Public sector pensions don’t stack up

LAST week in The Scotsman (20 March), I read that firefighters were planning to strike over “work to 60” ­reforms, then this week (28 March) The Scotsman carried headlines proclaiming that members of the teaching union, the Educational Institute of Scotland, had voted overwhelmingly for industrial action over pensions.

No doubt, other public servants will issue strike threats over pension provisions in due course.

While I have a high regard for both fire service and teaching professionals, it is about time that all public servants realised just how fortunate they are to have such reasonable pensions.

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Compare their position with that of someone in the private sector, maybe self-employed, who has scrimped and saved to provide for their retirement only to find not only annuity rates depressed but a sizeable proportion of their pension pot blown away due to the incompetence of other public servants in their failure to regulate a pension provider. (I, of course, refer to the Equitable Life debacle, which has affected so many hard-working private employees.)

It was interesting to read about the firefighters’ demands that an annual pension for one of their number who retires at the age of 55 after 30 years’ service is expected to provide around £18,000 per annum, based on a final salary of £28,000.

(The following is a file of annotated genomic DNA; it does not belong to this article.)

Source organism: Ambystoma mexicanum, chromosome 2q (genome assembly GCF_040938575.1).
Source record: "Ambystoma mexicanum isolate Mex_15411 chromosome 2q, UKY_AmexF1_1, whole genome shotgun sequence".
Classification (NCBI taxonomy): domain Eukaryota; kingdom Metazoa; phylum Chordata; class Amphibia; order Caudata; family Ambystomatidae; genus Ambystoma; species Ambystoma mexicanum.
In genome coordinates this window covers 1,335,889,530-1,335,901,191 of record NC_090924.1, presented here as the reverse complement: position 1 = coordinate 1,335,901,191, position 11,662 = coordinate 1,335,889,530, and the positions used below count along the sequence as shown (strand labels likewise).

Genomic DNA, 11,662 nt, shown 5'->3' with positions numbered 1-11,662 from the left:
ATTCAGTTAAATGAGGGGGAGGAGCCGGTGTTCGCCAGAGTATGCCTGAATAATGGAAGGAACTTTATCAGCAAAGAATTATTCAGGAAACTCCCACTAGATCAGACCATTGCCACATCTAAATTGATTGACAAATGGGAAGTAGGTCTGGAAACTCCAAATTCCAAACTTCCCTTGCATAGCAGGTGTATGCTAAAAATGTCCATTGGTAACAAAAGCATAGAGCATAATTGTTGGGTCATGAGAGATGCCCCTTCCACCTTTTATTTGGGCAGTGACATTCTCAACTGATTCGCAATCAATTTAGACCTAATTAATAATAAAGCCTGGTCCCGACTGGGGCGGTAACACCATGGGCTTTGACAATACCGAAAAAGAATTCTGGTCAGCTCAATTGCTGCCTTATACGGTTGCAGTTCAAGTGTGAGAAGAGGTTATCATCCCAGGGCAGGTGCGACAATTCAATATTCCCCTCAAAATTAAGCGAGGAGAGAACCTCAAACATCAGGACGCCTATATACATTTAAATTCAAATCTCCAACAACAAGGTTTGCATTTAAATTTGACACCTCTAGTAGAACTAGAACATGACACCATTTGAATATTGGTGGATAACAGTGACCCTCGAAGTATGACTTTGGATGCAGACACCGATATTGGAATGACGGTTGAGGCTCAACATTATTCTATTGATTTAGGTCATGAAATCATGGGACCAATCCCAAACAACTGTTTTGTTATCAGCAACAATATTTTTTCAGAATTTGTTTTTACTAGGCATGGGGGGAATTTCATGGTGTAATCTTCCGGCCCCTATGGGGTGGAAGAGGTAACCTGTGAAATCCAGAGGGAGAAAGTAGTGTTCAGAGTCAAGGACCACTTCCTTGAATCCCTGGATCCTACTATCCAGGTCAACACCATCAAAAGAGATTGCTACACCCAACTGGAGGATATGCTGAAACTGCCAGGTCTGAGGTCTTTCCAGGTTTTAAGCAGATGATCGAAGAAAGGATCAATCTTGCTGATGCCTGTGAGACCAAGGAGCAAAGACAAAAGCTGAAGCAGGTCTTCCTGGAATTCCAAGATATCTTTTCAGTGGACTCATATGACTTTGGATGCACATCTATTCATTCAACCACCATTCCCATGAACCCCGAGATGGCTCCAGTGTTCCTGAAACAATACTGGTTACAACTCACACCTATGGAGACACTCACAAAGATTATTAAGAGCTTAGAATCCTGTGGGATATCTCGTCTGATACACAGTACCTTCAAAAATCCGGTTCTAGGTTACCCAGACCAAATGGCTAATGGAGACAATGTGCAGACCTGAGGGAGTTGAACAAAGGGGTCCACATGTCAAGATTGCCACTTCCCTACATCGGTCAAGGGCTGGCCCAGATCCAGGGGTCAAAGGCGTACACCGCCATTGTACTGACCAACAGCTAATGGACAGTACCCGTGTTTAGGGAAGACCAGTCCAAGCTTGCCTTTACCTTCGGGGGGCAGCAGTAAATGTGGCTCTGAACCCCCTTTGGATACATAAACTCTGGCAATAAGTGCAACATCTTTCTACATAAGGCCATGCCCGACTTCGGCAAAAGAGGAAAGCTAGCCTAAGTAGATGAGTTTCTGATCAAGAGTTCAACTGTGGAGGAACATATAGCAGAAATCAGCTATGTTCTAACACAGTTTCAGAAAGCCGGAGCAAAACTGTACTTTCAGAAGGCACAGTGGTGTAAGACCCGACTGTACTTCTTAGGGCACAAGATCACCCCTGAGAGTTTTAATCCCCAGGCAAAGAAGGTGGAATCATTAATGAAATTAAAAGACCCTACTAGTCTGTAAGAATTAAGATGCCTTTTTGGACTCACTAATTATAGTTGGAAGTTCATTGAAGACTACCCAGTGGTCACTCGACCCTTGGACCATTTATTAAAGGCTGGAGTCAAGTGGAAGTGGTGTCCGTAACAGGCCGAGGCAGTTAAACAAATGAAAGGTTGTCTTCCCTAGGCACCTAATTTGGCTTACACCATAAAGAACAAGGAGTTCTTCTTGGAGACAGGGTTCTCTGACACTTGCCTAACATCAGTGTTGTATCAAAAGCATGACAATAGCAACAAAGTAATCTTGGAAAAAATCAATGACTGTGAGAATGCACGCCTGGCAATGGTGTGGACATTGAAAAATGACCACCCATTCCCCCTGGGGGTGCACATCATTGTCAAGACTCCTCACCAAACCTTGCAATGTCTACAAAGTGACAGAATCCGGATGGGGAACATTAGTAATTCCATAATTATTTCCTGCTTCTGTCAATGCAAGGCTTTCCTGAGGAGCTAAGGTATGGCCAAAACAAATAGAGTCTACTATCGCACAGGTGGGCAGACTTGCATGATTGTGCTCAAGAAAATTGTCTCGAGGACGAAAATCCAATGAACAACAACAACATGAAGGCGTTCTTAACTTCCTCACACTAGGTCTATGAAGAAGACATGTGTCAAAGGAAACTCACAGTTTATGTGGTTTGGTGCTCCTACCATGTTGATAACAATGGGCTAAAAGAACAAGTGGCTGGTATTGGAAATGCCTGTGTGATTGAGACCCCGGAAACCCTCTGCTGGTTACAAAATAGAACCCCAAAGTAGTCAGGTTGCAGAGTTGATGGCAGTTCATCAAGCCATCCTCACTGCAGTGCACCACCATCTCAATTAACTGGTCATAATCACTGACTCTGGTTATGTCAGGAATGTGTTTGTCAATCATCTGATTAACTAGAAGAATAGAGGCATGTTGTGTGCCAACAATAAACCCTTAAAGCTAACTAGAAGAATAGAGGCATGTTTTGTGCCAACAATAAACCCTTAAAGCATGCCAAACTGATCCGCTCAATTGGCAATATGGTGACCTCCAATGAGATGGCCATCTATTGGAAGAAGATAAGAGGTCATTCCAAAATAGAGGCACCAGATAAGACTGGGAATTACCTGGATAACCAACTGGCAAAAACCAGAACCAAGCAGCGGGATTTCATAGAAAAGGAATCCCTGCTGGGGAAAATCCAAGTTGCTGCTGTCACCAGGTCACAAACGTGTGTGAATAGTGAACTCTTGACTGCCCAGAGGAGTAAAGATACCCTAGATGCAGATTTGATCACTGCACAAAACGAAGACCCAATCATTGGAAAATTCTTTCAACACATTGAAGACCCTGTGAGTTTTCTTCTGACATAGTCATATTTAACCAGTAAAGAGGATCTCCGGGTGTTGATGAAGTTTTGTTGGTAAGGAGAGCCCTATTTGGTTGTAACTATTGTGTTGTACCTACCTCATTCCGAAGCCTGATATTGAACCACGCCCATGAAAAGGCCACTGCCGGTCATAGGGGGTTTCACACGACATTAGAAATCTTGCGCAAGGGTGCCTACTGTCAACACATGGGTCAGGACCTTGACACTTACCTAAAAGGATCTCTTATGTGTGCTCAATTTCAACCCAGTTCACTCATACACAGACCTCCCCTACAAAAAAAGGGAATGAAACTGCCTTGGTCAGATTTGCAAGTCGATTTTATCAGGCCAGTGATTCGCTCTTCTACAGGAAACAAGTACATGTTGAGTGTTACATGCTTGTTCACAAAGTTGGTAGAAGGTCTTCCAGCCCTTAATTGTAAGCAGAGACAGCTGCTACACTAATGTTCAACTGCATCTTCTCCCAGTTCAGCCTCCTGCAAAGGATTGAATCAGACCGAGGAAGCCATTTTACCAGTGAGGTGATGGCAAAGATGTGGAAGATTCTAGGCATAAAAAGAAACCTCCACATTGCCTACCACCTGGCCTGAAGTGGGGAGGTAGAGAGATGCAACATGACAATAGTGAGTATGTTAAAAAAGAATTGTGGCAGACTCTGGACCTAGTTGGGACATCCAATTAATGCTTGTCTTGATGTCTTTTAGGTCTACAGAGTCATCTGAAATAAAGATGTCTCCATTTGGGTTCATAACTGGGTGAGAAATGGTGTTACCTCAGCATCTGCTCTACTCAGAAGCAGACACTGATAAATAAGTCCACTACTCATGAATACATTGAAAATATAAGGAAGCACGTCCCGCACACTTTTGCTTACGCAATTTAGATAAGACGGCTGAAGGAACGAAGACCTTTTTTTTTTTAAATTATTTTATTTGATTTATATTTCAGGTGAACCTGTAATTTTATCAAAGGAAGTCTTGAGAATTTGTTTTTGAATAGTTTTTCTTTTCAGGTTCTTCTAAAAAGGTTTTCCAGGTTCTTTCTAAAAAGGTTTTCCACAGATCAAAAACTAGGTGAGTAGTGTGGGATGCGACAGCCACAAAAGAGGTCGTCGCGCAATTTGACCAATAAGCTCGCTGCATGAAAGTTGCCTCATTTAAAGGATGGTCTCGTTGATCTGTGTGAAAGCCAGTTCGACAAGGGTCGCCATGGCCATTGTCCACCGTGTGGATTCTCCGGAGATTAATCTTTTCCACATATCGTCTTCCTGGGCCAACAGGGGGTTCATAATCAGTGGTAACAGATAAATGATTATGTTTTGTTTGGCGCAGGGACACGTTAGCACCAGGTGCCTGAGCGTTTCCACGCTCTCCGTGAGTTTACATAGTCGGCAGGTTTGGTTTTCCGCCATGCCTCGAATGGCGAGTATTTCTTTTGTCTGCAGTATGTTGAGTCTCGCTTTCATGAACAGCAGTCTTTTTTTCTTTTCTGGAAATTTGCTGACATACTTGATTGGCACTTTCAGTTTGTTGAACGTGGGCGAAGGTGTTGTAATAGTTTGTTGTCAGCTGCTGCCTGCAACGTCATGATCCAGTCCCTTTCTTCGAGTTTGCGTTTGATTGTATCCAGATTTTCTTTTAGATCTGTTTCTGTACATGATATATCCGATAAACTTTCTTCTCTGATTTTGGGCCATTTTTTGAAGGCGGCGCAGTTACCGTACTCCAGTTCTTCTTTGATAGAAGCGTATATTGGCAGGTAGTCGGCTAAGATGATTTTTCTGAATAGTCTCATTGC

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Now I am not an actuary, but taking the current annuity quotations, as carried in the press, a male retiring at 65 would require a pension pot in excess of £300,000 to provide the said level of pension, so I think it reasonable to assume that any person retiring at 60 or below would require a pot well above this amount.

I am sure that it would be beyond the wildest dreams of the average working person in the private sector to have such a large pension pot, and any reasonable person in public-sector employment must realise that such ­pensions simply do not “stack up” in this day and age.

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I would respectfully suggest that, if these demanding public servants had to provide their pension savings totally out of their own earned income, they might just come into the real world, and appreciate how well they have been provided for in their retirement years, and so stop this grasping for more.

Douglas Yuill

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Gardiner Road

Edinburgh